I think we’re related to Robert E. Lee,” my paternal grandmother told me more than once during my childhood. In doing so, she kindled my interest in genealogy. She spoke at length about relatives who lived in Indiana [she and my grandfather moved to St. Louis from the Hoosier State just after World War II] and traveled to many family reunions there.
As a young adult, I used Ancestry.com to build a rudimentary family tree of immediate relatives and asked my mother and paternal grandmother about earlier ancestors while taking notes. But when it came to transferring that online information in order to search for more details, I procrastinated.
Over the last 20 years, both of my grandmothers died, as did my maternal great-grandmother, who came to St. Louis as an orphan, and many of her 11 children, leaving me with few choices for getting more oral family history. Then, last fall, I saw Ancestry’s advertisements for DNA testing and my interest was piqued again.
I had heard much about my lineage over the decades – German, Irish, Swiss, French, Italian and even Native American. My older brother debunked the latter as a myth. Instead of continuing to wonder, I decided to take the plunge; I ordered the kit and submitted a DNA sample.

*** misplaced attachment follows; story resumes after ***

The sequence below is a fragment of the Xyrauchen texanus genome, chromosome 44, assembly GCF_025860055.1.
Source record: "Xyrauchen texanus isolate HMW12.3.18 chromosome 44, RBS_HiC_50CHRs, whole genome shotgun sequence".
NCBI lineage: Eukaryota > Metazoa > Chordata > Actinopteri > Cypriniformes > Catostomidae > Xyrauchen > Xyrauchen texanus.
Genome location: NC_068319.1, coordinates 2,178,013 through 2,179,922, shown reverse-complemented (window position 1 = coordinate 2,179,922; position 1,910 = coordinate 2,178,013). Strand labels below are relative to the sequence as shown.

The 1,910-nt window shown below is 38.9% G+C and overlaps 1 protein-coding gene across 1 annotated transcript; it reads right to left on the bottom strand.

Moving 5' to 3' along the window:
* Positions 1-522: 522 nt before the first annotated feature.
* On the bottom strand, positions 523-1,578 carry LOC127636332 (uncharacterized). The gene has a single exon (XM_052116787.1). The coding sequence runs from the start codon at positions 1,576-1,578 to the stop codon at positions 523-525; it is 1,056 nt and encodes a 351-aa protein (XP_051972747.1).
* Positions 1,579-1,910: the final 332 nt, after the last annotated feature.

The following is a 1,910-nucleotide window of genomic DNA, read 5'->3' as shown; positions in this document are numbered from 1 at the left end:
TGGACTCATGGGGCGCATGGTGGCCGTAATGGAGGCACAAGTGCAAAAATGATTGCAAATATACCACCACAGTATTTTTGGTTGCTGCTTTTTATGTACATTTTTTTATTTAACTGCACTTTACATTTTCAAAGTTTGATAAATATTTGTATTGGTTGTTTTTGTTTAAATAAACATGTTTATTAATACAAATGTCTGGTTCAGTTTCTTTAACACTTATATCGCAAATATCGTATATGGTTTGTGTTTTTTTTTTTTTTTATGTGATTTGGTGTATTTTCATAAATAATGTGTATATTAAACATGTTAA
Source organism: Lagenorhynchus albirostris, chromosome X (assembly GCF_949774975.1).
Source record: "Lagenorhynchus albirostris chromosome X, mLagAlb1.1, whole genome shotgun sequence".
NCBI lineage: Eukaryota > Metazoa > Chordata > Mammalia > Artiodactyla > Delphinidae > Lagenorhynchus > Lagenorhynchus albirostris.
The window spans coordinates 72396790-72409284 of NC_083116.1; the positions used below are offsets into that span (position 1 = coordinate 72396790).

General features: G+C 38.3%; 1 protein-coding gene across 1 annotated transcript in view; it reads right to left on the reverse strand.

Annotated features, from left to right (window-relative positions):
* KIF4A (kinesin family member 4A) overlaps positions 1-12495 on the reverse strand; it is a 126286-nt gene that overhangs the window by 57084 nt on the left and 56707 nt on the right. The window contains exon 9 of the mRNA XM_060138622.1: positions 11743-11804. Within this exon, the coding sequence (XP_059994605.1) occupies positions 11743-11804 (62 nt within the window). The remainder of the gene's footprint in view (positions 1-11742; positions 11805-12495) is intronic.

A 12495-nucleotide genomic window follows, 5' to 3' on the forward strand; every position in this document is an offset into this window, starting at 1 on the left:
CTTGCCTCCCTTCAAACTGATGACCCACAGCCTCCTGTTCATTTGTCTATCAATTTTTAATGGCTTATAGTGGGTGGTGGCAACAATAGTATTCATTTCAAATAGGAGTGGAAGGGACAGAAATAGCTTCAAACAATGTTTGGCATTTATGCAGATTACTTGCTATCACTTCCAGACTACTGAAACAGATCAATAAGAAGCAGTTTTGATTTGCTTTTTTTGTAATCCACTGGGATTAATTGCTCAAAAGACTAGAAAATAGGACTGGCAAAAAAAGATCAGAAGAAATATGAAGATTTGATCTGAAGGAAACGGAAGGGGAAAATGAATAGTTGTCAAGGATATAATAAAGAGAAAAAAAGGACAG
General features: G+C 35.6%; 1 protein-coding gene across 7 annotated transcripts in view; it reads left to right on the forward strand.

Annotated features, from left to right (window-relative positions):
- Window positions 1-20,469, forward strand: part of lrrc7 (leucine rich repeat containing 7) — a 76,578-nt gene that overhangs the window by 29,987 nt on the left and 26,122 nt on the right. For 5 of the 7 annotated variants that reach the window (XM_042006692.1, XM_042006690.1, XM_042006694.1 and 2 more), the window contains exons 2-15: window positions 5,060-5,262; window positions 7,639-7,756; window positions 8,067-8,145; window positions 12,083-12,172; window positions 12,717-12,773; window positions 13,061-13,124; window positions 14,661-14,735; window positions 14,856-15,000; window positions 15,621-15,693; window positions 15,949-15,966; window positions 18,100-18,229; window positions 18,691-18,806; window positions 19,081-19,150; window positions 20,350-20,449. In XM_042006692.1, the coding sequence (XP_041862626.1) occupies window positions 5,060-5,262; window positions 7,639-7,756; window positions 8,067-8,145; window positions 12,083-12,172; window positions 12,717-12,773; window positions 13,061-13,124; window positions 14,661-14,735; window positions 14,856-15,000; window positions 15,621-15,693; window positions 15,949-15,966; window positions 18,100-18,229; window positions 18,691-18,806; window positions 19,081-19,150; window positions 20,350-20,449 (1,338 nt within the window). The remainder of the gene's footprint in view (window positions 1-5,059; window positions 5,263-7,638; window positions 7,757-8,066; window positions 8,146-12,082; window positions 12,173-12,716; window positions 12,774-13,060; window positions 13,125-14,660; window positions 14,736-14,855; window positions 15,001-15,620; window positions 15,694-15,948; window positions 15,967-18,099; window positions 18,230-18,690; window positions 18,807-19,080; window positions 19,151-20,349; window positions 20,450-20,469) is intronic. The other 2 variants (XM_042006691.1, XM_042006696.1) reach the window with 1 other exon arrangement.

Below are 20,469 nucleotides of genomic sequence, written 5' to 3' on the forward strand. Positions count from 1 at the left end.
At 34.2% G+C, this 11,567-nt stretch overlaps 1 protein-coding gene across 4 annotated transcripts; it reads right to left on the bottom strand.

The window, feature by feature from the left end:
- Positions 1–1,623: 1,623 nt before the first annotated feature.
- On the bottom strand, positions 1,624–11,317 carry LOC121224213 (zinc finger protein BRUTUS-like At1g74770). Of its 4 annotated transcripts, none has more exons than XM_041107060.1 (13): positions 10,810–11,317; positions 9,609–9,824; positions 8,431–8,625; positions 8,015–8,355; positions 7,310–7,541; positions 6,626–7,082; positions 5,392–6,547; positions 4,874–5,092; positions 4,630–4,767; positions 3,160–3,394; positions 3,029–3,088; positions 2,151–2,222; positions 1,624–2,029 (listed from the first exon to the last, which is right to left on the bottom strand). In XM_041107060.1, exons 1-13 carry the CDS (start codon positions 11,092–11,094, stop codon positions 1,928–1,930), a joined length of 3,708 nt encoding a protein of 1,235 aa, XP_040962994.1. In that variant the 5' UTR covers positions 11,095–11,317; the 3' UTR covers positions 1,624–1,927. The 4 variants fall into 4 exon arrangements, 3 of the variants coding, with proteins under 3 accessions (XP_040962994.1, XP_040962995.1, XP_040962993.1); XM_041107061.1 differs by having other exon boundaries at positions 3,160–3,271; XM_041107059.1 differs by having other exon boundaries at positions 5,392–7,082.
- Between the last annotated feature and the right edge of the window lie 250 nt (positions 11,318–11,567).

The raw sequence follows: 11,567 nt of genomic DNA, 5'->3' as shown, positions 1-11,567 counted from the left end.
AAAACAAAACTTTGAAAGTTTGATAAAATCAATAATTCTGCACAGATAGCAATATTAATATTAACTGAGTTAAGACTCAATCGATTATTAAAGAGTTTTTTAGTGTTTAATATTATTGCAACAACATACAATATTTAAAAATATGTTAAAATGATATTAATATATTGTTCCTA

Friends say I should take the information with a grain of salt, but I have ignored that advice so far.
While I waited for the results [six to eight weeks], I rejoined Ancestry’s website and started building a new family tree. The site offered a free, 30-day trial and while I have not found any connections to General Lee, what I have found amazes me.
For instance, my maternal grandfather, who died when I was 3, served time at Alcatraz; a female slave poisoned one of my maternal great-grandfathers; one of my paternal grandfathers married President George Washington’s sister; and I have discovered a direct link to President Zachary Taylor. I also have discovered royal connections on my dad’s side – I’ve found direct and indirect links to European nobility between the 13th and 16th centuries. A recent find is a connection to a man linked to Johann Gutenberg, inventor of the first printing press with mechanical movable type.
To start my new tree, I entered what I knew – names, birth dates and locations for myself, my siblings, parents and grandparents. Small, green leaves appeared next to many of their names. Leaves data that could match an ancestor. Clicking on a name takes you to a new page with four options – Lifestory, Facts, Galleries and Hints.
I clicked on hints and compared the information presented with data in my tree. Hints come in multiple forms – census records, religious documentation, National Archive records, photos, maps, stories and more. Once I verified the information shown to me was correct, I added it to the tree and moved on to the next person.